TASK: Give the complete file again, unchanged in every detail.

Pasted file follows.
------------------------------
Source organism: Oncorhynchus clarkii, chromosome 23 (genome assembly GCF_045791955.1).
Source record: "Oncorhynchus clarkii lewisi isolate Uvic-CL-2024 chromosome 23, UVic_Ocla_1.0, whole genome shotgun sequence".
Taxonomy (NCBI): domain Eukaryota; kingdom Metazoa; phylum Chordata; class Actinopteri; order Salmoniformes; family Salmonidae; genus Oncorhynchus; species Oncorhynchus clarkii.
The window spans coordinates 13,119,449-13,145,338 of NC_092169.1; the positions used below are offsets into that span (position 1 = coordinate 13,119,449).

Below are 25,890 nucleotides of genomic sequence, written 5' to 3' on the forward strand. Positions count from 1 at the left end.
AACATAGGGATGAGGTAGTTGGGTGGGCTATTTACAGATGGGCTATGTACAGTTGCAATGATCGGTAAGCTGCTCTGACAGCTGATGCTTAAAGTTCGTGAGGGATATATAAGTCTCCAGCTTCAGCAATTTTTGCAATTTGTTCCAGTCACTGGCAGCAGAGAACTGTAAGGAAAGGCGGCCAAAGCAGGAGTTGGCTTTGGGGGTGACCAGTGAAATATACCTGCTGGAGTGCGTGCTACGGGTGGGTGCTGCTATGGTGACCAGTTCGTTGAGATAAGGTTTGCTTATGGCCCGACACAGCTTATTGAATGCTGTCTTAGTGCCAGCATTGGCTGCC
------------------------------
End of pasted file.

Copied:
Source organism: Oncorhynchus clarkii, chromosome 23 (genome assembly GCF_045791955.1).
Source record: "Oncorhynchus clarkii lewisi isolate Uvic-CL-2024 chromosome 23, UVic_Ocla_1.0, whole genome shotgun sequence".
Taxonomy (NCBI): domain Eukaryota; kingdom Metazoa; phylum Chordata; class Actinopteri; order Salmoniformes; family Salmonidae; genus Oncorhynchus; species Oncorhynchus clarkii.
The window spans coordinates 13,119,449-13,145,338 of NC_092169.1; the positions used below are offsets into that span (position 1 = coordinate 13,119,449).

Below are 25,890 nucleotides of genomic sequence, written 5' to 3' on the forward strand. Positions count from 1 at the left end.
AACATAGGGATGAGGTAGTTGGGTGGGCTATTTACAGATGGGCTATGTACAGTTGCAATGATCGGTAAGCTGCTCTGACAGCTGATGCTTAAAGTTCGTGAGGGATATATAAGTCTCCAGCTTCAGCAATTTTTGCAATTTGTTCCAGTCACTGGCAGCAGAGAACTGTAAGGAAAGGCGGCCAAAGCAGGAGTTGGCTTTGGGGGTGACCAGTGAAATATACCTGCTGGAGTGCGTGCTACGGGTGGGTGCTGCTATGGTGACCAGTTCGTTGAGATAAGGTTTGCTTATGGCCCGACACAGCTTATTGAATGCTGTCTTAGTGCCAGCATTGGCTGCC